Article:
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By Sheryl Smolkin
Any day now a brand new crop of graduates will start full-time jobs. But according to a recent Accountemps Survey, for one in three of the companies doing the hiring, orientation may be nothing more than handing them a security pass and showing them where they sit.
Why is more formal orientation important? Thirty per cent of 150 Canadian HR mangers surveyed said it helps employees better understand the company’s values, guidelines and expectations. Another 30 per cent indicated that it assists workers in preparation for long term success with the organization.
But if there is no one to show you the ropes, you may have to find out what you need to know on your own. Here are a few things you can do to ensure you quickly settle in and become recognized as a valuable member of the team.
Make an appointment with HR: You will probably be given a pile of forms for such tings as direct deposit of your pay and employee benefits. Make an appointment with HR to return the completed forms as soon as possible and bring a list of questions with you about everything from working hours, to pay periods to the performance review process.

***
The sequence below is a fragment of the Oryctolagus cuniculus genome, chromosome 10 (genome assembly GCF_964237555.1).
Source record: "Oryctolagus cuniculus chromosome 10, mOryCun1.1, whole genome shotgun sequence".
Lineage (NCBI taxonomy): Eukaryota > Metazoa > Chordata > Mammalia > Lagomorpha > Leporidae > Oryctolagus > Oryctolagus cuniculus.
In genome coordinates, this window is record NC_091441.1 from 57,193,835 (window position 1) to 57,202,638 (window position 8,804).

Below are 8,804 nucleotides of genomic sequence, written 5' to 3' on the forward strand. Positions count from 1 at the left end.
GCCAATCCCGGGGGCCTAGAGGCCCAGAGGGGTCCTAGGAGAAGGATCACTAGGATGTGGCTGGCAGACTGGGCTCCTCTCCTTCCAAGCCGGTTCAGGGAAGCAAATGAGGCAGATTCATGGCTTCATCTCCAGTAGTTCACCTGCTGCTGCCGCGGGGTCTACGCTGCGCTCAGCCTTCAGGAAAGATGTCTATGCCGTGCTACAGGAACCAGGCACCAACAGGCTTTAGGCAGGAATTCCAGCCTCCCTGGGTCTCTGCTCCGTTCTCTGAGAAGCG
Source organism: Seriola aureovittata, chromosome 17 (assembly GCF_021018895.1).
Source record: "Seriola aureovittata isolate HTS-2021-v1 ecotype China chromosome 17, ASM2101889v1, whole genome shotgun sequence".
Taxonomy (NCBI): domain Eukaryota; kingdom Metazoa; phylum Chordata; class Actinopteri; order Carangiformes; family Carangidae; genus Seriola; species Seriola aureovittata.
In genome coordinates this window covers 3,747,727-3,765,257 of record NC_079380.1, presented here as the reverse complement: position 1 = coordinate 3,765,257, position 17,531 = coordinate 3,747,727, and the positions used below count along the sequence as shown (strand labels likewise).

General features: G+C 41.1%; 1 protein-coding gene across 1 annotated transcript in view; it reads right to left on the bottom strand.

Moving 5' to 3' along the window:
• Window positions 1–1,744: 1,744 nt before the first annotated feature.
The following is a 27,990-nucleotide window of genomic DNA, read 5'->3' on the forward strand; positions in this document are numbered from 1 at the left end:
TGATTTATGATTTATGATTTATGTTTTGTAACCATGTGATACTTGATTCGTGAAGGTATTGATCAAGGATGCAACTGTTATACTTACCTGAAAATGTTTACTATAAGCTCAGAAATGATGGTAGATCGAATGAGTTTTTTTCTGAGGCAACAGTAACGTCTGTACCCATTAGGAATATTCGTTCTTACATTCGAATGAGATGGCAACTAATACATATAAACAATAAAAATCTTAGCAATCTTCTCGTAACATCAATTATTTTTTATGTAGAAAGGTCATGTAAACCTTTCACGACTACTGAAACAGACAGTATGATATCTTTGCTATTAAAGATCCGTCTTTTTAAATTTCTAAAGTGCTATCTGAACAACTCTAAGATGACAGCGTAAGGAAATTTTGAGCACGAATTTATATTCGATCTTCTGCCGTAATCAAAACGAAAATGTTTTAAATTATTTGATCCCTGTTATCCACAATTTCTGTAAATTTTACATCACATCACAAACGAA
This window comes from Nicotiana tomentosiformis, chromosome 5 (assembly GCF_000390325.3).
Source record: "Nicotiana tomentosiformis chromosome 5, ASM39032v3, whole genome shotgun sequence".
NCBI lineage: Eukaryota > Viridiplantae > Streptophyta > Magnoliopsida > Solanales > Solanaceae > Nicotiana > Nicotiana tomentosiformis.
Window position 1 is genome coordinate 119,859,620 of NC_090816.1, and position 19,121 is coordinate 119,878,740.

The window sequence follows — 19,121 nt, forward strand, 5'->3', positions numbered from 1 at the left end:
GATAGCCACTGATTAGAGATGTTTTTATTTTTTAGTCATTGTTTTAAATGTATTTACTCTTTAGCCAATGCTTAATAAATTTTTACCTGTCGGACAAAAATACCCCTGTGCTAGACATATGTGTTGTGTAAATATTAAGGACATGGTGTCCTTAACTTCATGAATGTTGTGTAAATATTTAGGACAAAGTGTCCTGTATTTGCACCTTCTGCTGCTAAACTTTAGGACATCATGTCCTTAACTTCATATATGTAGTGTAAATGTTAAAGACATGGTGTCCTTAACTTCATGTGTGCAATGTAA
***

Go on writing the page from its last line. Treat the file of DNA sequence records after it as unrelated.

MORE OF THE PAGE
Find the IT guy: If you have a desk job you will need your computer and telephone set up right away. The IT guy can not only get you the equipment you require, he can answer questions about any company computer, email, social media or online shopping policies. He may also be able to supply you with you a keyboard tray, a special mouse or other necessary ergonomic equipment.
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Get clear instructions from your boss: Make sure you understand what needs to be done, when the work is due and the priority level of different projects. If there are templates for similar projects or reports, follow them. If it’s an entirely new type of job, sketch out your ideas or give the boss a mock up first to ensure he gets what he wants. Always get feedback on completed work.
Speak up and listen: You were hired because you can do the job and are expected to make a contribution. Don’t hesitate to volunteer or speak up. But also be sensitive to the group dynamics, listen to what your co-workers have to say and defer to them where their suggestions make more sense. After all, they probably have a deeper knowledge of what has worked in the past or has met client needs.
Learn from your mistakes: Everybody makes mistakes. If you never take risks, you’ll never learn. If you got inaccurate information from someone else, take the responsibility for not verifying it. If there was a misunderstanding, clarify the issues so it won’t happen again. Stay late or take home work that has to be done over in order to meet deadlines.
Offer to help the next new hire: Once you have been on the job for a few months, offer to help orient newer employees. Because your memories of what you had to learn the hard way are still fresh in your mind, you may be one of the best people to save the next guy from having to re-invent the wheel.